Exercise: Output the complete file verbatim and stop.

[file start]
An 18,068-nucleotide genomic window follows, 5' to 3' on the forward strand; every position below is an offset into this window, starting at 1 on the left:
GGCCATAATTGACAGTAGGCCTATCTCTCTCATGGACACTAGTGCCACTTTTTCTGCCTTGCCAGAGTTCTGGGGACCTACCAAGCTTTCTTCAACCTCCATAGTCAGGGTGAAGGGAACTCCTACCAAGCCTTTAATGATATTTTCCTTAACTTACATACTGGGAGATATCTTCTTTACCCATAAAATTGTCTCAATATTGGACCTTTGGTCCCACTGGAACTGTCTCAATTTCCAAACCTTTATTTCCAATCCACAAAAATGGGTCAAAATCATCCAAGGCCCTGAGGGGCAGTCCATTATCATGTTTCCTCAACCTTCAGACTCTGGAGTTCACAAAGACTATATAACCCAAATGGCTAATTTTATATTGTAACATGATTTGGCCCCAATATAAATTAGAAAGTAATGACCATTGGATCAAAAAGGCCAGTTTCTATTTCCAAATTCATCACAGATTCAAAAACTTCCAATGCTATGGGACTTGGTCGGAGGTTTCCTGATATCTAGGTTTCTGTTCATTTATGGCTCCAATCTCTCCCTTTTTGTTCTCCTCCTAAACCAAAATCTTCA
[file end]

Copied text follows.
An 18,068-nucleotide genomic window follows, 5' to 3' on the forward strand; every position below is an offset into this window, starting at 1 on the left:
GGCCATAATTGACAGTAGGCCTATCTCTCTCATGGACACTAGTGCCACTTTTTCTGCCTTGCCAGAGTTCTGGGGACCTACCAAGCTTTCTTCAACCTCCATAGTCAGGGTGAAGGGAACTCCTACCAAGCCTTTAATGATATTTTCCTTAACTTACATACTGGGAGATATCTTCTTTACCCATAAAATTGTCTCAATATTGGACCTTTGGTCCCACTGGAACTGTCTCAATTTCCAAACCTTTATTTCCAATCCACAAAAATGGGTCAAAATCATCCAAGGCCCTGAGGGGCAGTCCATTATCATGTTTCCTCAACCTTCAGACTCTGGAGTTCACAAAGACTATATAACCCAAATGGCTAATTTTATATTGTAACATGATTTGGCCCCAATATAAATTAGAAAGTAATGACCATTGGATCAAAAAGGCCAGTTTCTATTTCCAAATTCATCACAGATTCAAAAACTTCCAATGCTATGGGACTTGGTCGGAGGTTTCCTGATATCTAGGTTTCTGTTCATTTATGGCTCCAATCTCTCCCTTTTTGTTCTCCTCCTAAACCAAAATCTTCA